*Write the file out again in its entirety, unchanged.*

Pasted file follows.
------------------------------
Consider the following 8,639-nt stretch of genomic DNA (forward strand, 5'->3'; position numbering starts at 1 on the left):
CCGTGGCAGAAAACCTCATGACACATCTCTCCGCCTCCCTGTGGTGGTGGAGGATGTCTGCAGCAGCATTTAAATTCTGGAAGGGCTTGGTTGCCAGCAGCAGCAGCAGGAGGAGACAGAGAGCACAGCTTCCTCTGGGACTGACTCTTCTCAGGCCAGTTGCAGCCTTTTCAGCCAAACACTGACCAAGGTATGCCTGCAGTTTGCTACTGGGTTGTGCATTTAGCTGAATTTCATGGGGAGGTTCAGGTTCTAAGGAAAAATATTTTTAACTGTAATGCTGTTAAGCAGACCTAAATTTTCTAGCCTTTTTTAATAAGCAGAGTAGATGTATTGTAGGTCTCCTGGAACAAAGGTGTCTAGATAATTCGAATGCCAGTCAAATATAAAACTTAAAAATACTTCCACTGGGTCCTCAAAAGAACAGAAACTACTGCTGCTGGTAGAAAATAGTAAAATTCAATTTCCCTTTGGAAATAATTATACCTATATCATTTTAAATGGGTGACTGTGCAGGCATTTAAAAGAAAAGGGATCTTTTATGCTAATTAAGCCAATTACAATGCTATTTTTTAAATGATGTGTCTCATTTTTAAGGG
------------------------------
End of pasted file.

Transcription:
Consider the following 8,639-nt stretch of genomic DNA (forward strand, 5'->3'; position numbering starts at 1 on the left):
CCGTGGCAGAAAACCTCATGACACATCTCTCCGCCTCCCTGTGGTGGTGGAGGATGTCTGCAGCAGCATTTAAATTCTGGAAGGGCTTGGTTGCCAGCAGCAGCAGCAGGAGGAGACAGAGAGCACAGCTTCCTCTGGGACTGACTCTTCTCAGGCCAGTTGCAGCCTTTTCAGCCAAACACTGACCAAGGTATGCCTGCAGTTTGCTACTGGGTTGTGCATTTAGCTGAATTTCATGGGGAGGTTCAGGTTCTAAGGAAAAATATTTTTAACTGTAATGCTGTTAAGCAGACCTAAATTTTCTAGCCTTTTTTAATAAGCAGAGTAGATGTATTGTAGGTCTCCTGGAACAAAGGTGTCTAGATAATTCGAATGCCAGTCAAATATAAAACTTAAAAATACTTCCACTGGGTCCTCAAAAGAACAGAAACTACTGCTGCTGGTAGAAAATAGTAAAATTCAATTTCCCTTTGGAAATAATTATACCTATATCATTTTAAATGGGTGACTGTGCAGGCATTTAAAAGAAAAGGGATCTTTTATGCTAATTAAGCCAATTACAATGCTATTTTTTAAATGATGTGTCTCATTTTTAAGGG